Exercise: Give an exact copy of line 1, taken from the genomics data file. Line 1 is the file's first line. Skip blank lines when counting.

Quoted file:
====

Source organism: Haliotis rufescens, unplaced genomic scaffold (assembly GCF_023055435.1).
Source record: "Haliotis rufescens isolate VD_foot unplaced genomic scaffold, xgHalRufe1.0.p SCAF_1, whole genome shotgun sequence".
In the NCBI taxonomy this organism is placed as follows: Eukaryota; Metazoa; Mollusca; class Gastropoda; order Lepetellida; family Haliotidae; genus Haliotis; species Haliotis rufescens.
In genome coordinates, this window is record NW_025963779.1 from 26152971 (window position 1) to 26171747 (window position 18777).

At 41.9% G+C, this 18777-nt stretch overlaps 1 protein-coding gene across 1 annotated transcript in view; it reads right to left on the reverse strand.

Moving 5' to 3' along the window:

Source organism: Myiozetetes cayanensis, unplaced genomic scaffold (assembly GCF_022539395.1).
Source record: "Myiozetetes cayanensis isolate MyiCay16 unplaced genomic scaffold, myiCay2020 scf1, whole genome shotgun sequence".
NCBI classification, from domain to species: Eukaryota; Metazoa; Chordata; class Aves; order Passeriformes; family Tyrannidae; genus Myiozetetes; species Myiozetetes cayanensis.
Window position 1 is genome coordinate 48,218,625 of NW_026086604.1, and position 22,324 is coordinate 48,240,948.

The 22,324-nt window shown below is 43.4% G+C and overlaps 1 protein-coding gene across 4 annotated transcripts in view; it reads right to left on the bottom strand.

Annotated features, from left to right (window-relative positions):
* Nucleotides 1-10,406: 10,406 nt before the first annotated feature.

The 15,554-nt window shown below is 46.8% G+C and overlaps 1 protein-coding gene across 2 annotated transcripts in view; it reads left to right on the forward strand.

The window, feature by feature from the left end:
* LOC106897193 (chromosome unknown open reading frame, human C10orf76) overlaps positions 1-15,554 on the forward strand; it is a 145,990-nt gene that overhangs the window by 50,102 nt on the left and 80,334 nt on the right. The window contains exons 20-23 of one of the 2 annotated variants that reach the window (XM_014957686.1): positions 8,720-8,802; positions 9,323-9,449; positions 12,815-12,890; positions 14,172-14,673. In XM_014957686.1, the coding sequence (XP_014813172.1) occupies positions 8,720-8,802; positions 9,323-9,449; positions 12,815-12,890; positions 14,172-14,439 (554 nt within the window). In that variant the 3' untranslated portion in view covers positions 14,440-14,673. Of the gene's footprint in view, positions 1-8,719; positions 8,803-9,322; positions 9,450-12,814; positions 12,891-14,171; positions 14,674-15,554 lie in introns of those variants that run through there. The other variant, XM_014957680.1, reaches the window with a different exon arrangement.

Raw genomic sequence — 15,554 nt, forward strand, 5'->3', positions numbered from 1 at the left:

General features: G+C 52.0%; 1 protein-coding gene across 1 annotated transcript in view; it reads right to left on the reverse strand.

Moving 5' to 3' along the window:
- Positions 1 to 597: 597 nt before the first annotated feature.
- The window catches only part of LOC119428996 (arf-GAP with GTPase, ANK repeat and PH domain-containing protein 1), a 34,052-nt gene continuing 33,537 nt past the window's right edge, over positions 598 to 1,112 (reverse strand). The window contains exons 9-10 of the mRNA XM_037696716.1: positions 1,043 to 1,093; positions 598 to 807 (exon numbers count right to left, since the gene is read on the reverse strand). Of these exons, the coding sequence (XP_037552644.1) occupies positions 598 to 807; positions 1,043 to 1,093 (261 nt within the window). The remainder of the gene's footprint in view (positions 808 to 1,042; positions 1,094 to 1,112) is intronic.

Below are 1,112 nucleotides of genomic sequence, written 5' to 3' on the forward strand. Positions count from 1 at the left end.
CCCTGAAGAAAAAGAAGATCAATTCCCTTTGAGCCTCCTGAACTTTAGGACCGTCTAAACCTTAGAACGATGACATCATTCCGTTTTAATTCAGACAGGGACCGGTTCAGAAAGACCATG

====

Source organism: Haliotis rufescens, unplaced genomic scaffold (assembly GCF_023055435.1).